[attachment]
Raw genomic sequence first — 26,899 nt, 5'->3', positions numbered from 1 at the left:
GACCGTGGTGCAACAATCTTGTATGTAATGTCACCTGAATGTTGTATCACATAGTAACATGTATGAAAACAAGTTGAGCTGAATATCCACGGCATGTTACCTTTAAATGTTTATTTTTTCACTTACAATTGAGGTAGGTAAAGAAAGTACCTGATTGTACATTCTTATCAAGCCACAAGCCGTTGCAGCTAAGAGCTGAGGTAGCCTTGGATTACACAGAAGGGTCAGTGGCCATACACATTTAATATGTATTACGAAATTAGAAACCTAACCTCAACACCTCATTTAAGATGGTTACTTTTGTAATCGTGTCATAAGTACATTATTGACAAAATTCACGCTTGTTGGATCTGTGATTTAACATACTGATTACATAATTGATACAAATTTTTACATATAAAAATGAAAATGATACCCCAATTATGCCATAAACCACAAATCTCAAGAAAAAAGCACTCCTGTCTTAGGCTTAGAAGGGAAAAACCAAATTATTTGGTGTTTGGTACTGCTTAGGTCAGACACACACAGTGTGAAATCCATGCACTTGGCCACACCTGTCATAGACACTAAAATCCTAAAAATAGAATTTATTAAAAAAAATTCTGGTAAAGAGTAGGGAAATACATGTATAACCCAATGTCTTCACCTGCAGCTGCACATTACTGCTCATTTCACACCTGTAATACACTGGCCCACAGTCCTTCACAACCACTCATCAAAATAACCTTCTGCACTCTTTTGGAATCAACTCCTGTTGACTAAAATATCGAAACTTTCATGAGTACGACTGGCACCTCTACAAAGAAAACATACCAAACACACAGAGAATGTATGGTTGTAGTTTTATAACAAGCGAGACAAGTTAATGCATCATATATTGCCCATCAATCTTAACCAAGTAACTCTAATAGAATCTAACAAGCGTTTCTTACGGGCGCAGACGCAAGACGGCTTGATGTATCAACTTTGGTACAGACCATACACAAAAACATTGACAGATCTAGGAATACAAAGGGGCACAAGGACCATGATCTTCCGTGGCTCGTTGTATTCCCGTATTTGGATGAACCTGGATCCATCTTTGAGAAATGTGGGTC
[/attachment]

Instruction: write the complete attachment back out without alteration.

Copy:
Raw genomic sequence first — 26,899 nt, 5'->3', positions numbered from 1 at the left:
GACCGTGGTGCAACAATCTTGTATGTAATGTCACCTGAATGTTGTATCACATAGTAACATGTATGAAAACAAGTTGAGCTGAATATCCACGGCATGTTACCTTTAAATGTTTATTTTTTCACTTACAATTGAGGTAGGTAAAGAAAGTACCTGATTGTACATTCTTATCAAGCCACAAGCCGTTGCAGCTAAGAGCTGAGGTAGCCTTGGATTACACAGAAGGGTCAGTGGCCATACACATTTAATATGTATTACGAAATTAGAAACCTAACCTCAACACCTCATTTAAGATGGTTACTTTTGTAATCGTGTCATAAGTACATTATTGACAAAATTCACGCTTGTTGGATCTGTGATTTAACATACTGATTACATAATTGATACAAATTTTTACATATAAAAATGAAAATGATACCCCAATTATGCCATAAACCACAAATCTCAAGAAAAAAGCACTCCTGTCTTAGGCTTAGAAGGGAAAAACCAAATTATTTGGTGTTTGGTACTGCTTAGGTCAGACACACACAGTGTGAAATCCATGCACTTGGCCACACCTGTCATAGACACTAAAATCCTAAAAATAGAATTTATTAAAAAAAATTCTGGTAAAGAGTAGGGAAATACATGTATAACCCAATGTCTTCACCTGCAGCTGCACATTACTGCTCATTTCACACCTGTAATACACTGGCCCACAGTCCTTCACAACCACTCATCAAAATAACCTTCTGCACTCTTTTGGAATCAACTCCTGTTGACTAAAATATCGAAACTTTCATGAGTACGACTGGCACCTCTACAAAGAAAACATACCAAACACACAGAGAATGTATGGTTGTAGTTTTATAACAAGCGAGACAAGTTAATGCATCATATATTGCCCATCAATCTTAACCAAGTAACTCTAATAGAATCTAACAAGCGTTTCTTACGGGCGCAGACGCAAGACGGCTTGATGTATCAACTTTGGTACAGACCATACACAAAAACATTGACAGATCTAGGAATACAAAGGGGCACAAGGACCATGATCTTCCGTGGCTCGTTGTATTCCCGTATTTGGATGAACCTGGATCCATCTTTGAGAAATGTGGGTC